Capacity-building programmes in the health sector, initiated by the Migration for Development in Africa (MIDA), are conducted by the International Organization for Migration (IOM) and supported by Finland. These projects have improved the operation of the health sector in Somalia. Health care professionals among the Somali diaspora in Finland, including medical doctors and nurses, participate in the development of the health care system by training local health care workers, developing their curricula, and drafting relevant legislation. Nearly 1,000 health care workers have already been trained. Several hospitals have established new wards and units in Somalia. The hospital in Hargeisa has set up separate dialysis and intensive care wards as well as a dental health unit, which are the first public sector services in these particular health care sectors in Somalia. Childbirths are safer and mothers survive more often than before. Better care has helped to diminish the mortality rate of premature babies in the Hargeisan central hospital from 24 per cent to 5 per cent.
A programme launched by the International Solidarity Foundation (ISF) has improved food security in Somaliland. In 2015, camel and sheep milk production doubled and goat milk production increased four-fold. The livelihoods of farmers and herders were improved by developing water catchment systems, and smallholder farming has created new jobs for young people. Women and men have been encouraged to discuss violence, equality and family life. Women have been trained to master new skills and find sources of income. Progress has been made in efforts to ban female genital mutilation after attitudes towards the practice has changed among teachers, community leaders, religious leaders, authorities and mothers.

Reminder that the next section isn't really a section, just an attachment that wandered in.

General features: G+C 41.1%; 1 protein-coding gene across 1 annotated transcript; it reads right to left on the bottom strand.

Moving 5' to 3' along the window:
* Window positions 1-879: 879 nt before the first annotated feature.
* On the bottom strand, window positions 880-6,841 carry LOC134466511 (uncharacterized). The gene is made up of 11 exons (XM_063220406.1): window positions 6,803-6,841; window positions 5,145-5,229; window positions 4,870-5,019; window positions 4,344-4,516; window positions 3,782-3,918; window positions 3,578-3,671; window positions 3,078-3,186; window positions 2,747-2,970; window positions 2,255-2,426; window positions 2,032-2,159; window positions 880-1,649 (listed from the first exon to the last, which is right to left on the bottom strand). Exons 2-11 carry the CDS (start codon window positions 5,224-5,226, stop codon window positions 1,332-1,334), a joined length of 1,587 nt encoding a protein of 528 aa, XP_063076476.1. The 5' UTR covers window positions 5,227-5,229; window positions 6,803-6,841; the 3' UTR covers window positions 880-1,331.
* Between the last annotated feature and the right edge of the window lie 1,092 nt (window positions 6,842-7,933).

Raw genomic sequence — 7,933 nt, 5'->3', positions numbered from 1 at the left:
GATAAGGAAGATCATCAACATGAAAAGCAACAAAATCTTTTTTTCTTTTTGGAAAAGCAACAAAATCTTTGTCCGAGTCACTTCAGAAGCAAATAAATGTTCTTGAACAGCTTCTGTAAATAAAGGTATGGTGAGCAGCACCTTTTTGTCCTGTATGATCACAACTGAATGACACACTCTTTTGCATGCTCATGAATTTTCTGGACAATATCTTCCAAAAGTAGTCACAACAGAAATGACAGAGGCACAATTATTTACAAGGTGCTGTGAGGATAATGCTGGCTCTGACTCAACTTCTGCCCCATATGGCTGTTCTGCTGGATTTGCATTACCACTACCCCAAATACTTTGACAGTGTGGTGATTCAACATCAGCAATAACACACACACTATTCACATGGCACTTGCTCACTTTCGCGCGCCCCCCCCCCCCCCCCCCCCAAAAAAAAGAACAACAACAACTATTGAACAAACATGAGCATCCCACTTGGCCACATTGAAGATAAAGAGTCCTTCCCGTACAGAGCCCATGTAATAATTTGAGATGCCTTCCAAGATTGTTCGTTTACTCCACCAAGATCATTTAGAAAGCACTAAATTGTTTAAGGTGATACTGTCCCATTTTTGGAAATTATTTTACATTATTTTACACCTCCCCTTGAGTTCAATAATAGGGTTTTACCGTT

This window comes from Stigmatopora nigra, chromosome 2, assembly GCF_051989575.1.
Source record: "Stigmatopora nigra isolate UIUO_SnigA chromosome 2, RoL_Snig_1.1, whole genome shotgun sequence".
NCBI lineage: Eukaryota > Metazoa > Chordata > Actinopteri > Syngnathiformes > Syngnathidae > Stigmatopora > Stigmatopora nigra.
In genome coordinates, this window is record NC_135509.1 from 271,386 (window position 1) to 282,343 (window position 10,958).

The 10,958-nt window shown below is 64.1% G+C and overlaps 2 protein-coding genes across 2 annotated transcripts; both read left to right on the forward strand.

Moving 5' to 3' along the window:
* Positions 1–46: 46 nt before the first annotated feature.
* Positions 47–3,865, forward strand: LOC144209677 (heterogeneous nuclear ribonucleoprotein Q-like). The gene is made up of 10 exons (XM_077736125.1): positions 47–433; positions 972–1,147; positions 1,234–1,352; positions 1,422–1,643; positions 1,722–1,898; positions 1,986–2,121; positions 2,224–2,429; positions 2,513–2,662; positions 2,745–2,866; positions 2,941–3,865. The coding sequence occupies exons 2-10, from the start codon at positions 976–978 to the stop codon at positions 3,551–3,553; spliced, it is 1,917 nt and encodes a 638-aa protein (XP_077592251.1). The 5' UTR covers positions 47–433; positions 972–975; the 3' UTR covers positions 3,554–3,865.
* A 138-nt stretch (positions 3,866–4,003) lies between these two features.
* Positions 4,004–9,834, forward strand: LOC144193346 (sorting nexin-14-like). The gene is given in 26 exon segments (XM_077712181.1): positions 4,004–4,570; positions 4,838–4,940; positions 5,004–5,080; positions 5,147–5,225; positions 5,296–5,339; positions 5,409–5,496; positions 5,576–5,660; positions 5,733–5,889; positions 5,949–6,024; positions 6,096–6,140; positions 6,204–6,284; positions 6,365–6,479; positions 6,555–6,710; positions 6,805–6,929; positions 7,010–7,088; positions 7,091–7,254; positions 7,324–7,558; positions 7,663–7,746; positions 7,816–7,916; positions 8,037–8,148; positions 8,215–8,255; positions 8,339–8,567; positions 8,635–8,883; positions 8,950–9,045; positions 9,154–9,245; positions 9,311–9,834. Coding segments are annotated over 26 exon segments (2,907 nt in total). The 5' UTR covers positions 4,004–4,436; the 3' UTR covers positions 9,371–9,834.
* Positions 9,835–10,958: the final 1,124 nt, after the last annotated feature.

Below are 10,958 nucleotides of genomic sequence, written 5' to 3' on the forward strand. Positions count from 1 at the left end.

Finnish organisations working under the Somali network in Finland launched joint environmental protection projects against decertification and planted nearly 30,000 young trees in 2016. Environmental education, voluntary work and media campaigns that reached hundreds of thousands of people enhanced awareness and commitment to environmental protection. Hundreds of families started to use energy and fuel-wood-saving cookers, and soil health improved in the project areas.
In Somalia, special attention is paid to risk management related to the cooperation. The opportunities for development cooperation in Somalia have improved, but the country is still very fragile and the security situation can change rapidly.
Support provided by Finland:
Strengthening the wellbeing and rights of girls and women, reproductive health services:
Support to the United Nations Population Fund’s (UNFPA) Country Programme. EUR 10 million in 2017–2020
As part of IOM’s projects, health care professionals among the Somali diaspora in Finland participate in the development of the health care system in different parts of Somalia by, for example, training local health care workers. The focus in this work is on the development of maternal and children’s health care services. Support provided by Finland: EUR 6.5 million in 2017–2020
Strengthening the State’s core functions:
The Somalia Development and Reconstruction Facility, administered by the World Bank, helps the FGS to strengthen its core functions by improving the management of public finances and taxation and by reviving the productive sectors in the country. Support provided by Finland: EUR 4 million in 2016–2019
Finland provides not only bilateral assistance but also supports Somali CSOs’ work, humanitarian mine action and better arms control. Finns serve in EU and UN crisis management operations. Finland also provides humanitarian aid to Somalia.